Microsoft has come up with a neat new use for Cortana. I wonder if it will work? (Note: If you want to get all the news to follow, without my skepticism and sarcasm, you can read this Office Blog item).
The idea is to have Cortana, the artificial somewhat intelligent application in Windows 10, to schedule your meetings. Basically, it works like this: You send an email to the person or persons with whom you would like to meet, and you cc: Cortana. Cortana then follows up with automated emails to your recipients, finds out their availability, checks your calendar, and, when availabilities match, sends everybody an invitation to the meeting.
You must do a couple of things with Cortana in advance, such as say approximately when you want the meeting to take place, where, and how long it will last. But then Cortana takes that information and works with the folks on the other end to arrange a mutually agreeable time. This results in a series of back-and-forth emails until the arrangements are set. The emails, and the process, are supposed to resemble what a human assistant would do, so that the whole process is natural.
This is a wonderful, practical idea! This would save me a lot of time, and I bet it would for you, too.
Right now, the project to develop the app is in what looks like a beta phase. Microsoft is recruiting participants. If you want to get on the participants’ list, you can sign up at https://calendar.help. Calendar.help is the name of the project. When you sign up, at least if you’re an Office 365 user, Project.help will ask you for a lot of access to your email processes, including the ability to sign in as you. Maybe you don’t want to do this if you’re with the Democratic National Committee.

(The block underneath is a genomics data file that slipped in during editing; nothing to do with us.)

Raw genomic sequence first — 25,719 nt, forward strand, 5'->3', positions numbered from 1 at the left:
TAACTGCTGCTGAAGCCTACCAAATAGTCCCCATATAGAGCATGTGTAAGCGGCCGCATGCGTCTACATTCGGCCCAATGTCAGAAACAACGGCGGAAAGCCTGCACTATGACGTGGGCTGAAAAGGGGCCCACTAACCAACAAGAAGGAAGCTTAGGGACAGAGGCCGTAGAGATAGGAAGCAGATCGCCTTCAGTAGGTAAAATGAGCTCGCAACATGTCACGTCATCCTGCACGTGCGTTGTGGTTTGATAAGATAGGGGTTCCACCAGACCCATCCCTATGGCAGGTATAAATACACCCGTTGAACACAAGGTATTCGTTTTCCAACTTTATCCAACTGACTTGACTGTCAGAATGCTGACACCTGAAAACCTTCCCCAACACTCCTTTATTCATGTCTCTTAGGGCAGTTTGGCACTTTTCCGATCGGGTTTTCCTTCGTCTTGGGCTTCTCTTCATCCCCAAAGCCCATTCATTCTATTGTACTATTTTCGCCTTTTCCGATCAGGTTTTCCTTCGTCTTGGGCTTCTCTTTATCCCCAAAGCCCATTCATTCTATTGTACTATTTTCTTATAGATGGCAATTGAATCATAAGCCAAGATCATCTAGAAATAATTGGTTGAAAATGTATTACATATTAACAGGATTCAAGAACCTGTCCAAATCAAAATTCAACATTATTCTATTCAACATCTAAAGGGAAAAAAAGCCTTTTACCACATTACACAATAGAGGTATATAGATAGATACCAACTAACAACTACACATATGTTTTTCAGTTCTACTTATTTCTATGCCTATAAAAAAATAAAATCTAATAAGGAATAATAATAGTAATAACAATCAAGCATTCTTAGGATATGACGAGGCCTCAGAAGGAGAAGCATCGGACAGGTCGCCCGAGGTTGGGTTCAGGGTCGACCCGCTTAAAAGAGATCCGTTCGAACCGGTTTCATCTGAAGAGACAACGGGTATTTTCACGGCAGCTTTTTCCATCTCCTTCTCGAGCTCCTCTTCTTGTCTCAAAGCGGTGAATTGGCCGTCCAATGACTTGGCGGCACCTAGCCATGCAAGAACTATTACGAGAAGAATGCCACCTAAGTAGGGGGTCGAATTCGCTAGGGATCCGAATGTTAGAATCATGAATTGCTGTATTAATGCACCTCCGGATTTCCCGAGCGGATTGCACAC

I suspect the reason they need this information is that they will be helping the AI in the app learn by testing it on all kinds of meeting requests you have made in the past. Machine learning thrives when there are lots of different cases to examine and learn about. If we are in fact in this learning stage, it may be a while before this app shows up.
OK, the previous paragraph is the skepticism. The sarcasm is, “Wow! Isn’t this great! Microsoft has always been so helpful in announcing products, whether or not the products ever show up! I’m really excited about this one, I think!”